Precise Radial Velocities for the Future of Exoplanet Detection

Jason Wright

Penn State

As precise radial velocimetry passes the 20 year mark, it remains a fundamental component of the exoplaneteer's toolkit. I will look ahead to the role it will play in its third decade, characterizing the Kepler mission's extraordinary harvest of planetary systems, exploring the Solar neighborhood, and placing the Solar System in cosmic context. I will describe our strategy with the MINERVA project and at the Hobby-Eberly Telescope, which proceeds both from the "outside in" and the "inside out". Long-term followup of Kepler systems with inner terrestrial planets will reveal their larger architecture, including the Jupiter analogs that dynamically craft and stabilize planetary orbits. High cadence monitoring of the brightest, nearest, most Sun-like stars will burrow beneath the astrophysical and instrumental noise to reveal the close-in terrestrial planets orbiting stars already known to have outer gas giants.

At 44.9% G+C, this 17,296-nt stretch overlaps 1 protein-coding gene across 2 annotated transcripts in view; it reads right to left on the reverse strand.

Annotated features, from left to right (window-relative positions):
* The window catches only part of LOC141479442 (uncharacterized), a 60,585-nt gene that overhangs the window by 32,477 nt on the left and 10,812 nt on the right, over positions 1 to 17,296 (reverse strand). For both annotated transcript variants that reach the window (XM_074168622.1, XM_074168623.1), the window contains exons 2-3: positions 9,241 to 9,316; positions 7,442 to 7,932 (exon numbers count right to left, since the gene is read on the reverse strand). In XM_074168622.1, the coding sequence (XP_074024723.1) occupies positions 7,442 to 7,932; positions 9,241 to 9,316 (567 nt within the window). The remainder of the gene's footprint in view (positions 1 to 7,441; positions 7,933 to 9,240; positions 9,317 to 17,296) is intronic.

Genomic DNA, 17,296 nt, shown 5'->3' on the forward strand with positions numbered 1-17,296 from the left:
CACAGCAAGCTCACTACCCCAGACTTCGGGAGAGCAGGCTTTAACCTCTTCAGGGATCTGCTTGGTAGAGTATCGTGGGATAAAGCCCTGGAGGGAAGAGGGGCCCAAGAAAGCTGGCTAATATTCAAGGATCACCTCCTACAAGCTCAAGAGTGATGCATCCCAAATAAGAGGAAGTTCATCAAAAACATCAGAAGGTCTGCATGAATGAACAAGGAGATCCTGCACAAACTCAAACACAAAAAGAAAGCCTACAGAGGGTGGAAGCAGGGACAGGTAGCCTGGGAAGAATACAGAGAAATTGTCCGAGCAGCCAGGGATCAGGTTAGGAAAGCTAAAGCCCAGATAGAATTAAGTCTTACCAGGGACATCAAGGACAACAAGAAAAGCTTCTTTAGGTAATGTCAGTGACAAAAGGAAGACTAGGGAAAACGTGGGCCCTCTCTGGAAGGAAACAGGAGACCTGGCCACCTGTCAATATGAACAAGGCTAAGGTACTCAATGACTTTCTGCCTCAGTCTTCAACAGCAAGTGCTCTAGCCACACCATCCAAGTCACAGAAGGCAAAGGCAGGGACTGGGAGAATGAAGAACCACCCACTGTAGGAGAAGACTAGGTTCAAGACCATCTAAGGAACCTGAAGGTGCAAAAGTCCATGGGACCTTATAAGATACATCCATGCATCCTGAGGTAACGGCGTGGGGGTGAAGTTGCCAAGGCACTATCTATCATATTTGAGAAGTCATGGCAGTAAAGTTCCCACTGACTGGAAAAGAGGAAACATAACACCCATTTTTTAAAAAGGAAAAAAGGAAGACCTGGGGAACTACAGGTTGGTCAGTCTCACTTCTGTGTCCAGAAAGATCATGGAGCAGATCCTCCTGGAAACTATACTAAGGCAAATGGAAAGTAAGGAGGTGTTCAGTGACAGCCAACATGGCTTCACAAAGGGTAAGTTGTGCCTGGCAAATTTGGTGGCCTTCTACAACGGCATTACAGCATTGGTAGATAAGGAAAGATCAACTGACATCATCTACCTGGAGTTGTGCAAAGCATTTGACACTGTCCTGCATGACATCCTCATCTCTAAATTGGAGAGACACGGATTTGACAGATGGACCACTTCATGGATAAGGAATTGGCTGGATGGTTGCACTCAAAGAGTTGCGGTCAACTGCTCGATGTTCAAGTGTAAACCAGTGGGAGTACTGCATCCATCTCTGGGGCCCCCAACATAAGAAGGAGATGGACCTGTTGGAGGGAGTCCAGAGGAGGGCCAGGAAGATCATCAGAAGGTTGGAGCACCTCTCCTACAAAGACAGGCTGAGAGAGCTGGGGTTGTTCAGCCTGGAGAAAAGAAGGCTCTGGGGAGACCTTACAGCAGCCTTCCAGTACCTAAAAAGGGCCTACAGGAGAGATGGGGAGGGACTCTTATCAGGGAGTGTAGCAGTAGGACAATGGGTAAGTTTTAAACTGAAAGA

Date: Mardi, le 24 février 2015
Heure: 15:30
Lieu: Université McGill
  Ernest Rutherford Physics Building, R.E. Bell Conference Room (room 103)
Contact: Robert Rutledge